In India, there are 650 million people under the age of 35. These are men and women who grew up with the Internet, and the advent of smartphones and social media. But when it comes to love and marriage, they're expected to adhere to thousands of years of tradition. It's that tension between obeying tradition and accepting modernity that drives journalist Mansi Choksi's book.
Choksi's narrative structure braids the three couple strands cleverly so that, as the stakes keep rising, the tension escalates through cinematic jumps and cuts. Her scenes are alive with singular details, vivid language and crisp dialogue. The net effect is that we become so vested in the lives of these six people — and the collateral damage they leave in their wake — that they linger with us long after reading. This very quality might leave a reader feeling like the stories end too soon or without satisfying resolutions. But, as she writes in her introduction, her aim was to discover whether love could endure with dignity if it became tainted with shame.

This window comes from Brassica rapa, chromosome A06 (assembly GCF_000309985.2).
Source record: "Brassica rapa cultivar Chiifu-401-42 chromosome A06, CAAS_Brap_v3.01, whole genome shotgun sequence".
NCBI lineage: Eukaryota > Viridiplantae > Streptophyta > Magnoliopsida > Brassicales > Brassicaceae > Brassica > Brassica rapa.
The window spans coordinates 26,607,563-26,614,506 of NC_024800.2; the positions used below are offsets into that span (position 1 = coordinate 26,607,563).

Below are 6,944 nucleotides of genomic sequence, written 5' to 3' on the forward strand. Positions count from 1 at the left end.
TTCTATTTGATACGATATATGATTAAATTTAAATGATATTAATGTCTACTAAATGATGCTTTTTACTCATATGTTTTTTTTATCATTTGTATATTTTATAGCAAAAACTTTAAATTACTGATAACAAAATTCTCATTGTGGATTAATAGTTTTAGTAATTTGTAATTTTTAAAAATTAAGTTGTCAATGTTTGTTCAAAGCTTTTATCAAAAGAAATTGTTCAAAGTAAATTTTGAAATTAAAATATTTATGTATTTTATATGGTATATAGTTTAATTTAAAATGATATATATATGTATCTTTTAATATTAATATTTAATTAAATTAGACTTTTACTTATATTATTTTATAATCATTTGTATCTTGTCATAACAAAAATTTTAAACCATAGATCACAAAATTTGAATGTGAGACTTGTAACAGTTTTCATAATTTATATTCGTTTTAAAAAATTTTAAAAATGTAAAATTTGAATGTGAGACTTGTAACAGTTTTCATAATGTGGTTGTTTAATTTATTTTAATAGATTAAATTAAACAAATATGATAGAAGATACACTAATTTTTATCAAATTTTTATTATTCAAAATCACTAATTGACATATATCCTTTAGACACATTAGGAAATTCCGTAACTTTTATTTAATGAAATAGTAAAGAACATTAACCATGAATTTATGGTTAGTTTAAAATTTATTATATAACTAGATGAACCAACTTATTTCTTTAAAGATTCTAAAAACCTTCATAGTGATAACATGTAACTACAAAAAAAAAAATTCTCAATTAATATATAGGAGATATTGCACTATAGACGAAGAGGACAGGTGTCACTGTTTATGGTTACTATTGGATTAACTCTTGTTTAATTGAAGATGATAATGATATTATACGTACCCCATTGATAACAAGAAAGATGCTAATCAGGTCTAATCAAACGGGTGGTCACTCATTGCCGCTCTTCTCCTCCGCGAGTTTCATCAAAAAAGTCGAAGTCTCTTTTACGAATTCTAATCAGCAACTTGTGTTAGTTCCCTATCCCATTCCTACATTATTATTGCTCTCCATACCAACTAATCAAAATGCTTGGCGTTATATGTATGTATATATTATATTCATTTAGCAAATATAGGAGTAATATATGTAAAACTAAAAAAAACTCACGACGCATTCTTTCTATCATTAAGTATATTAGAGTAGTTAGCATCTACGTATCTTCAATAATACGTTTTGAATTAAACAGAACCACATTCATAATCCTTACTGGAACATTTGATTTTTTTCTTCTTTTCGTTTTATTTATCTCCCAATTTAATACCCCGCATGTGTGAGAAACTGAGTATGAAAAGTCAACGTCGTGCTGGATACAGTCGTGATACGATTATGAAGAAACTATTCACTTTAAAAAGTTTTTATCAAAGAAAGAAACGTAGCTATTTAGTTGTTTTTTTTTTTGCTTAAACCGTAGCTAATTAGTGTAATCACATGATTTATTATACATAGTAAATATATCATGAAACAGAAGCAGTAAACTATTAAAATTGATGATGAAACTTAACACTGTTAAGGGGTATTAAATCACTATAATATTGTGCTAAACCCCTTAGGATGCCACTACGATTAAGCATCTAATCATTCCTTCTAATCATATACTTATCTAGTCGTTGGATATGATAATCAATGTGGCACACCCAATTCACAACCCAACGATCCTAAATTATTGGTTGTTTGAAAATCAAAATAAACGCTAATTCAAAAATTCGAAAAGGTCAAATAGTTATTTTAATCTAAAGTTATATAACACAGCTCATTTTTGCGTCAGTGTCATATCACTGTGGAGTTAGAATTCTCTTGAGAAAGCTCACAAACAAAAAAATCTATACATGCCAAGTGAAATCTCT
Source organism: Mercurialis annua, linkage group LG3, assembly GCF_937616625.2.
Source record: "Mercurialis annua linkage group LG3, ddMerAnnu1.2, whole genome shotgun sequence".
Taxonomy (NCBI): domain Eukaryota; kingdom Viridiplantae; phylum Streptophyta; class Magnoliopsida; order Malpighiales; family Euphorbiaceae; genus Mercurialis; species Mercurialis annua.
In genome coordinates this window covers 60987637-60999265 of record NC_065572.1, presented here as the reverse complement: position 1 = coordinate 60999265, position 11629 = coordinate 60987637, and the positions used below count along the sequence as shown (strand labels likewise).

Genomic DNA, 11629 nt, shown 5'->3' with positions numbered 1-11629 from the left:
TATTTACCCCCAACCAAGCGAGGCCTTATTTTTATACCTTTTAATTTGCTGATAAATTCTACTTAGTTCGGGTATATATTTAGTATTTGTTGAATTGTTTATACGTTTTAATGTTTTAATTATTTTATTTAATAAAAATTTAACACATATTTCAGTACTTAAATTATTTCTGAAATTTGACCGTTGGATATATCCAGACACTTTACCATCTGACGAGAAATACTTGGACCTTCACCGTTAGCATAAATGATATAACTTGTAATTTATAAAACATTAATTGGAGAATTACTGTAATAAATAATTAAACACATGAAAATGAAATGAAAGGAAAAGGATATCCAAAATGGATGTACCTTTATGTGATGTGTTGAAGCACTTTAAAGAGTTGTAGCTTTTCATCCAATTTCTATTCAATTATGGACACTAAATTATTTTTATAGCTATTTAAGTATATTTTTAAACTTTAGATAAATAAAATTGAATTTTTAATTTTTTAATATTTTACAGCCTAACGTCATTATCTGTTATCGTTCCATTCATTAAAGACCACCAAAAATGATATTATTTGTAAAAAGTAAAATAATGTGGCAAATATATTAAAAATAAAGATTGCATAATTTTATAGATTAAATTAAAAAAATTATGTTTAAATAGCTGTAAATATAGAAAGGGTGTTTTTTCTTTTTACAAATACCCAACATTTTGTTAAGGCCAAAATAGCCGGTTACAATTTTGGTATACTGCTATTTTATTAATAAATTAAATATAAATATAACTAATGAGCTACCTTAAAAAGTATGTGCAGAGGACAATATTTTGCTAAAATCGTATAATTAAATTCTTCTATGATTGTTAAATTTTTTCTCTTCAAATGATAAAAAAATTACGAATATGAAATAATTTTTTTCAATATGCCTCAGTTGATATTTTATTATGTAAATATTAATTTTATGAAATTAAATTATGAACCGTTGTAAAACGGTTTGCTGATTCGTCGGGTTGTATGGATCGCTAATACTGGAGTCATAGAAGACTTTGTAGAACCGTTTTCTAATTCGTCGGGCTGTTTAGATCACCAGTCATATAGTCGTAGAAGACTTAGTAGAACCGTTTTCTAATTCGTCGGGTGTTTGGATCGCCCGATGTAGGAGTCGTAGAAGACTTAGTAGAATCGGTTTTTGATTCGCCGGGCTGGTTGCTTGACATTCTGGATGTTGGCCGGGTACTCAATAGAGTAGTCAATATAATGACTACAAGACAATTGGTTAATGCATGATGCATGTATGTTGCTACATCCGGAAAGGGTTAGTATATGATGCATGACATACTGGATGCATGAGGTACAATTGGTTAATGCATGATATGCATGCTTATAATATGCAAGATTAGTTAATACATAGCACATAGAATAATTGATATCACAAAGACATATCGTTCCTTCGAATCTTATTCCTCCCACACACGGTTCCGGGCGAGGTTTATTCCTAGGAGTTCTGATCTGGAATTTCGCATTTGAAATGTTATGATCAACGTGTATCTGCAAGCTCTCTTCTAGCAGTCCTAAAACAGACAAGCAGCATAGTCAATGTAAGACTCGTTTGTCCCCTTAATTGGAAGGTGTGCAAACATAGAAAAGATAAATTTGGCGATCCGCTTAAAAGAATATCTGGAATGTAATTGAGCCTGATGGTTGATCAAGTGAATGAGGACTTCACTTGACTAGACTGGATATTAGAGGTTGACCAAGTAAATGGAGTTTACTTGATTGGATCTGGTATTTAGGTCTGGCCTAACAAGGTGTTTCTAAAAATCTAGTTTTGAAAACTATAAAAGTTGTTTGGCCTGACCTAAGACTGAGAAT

The book includes background information regarding Indian laws around arranged marriages, religious conflict, honor killings, and same-sex marriages to inform unfamiliar readers ... An interesting and highly readable examination of the complexities and intersections of love, marriage, and tradition in India.
The author skillfully uses these human stories to highlight the dangerous trajectory of Hindu fundamentalism under the regime of current Prime Minister Narendra Modi. Her descriptions are rife with detail and, at times, truly lyrical. However, the couples’ stories end abruptly, rendering Choksi’s overall argument difficult to discern and the narrative frustratingly open-ended ... A moving and largely well-reported account of love in modern India.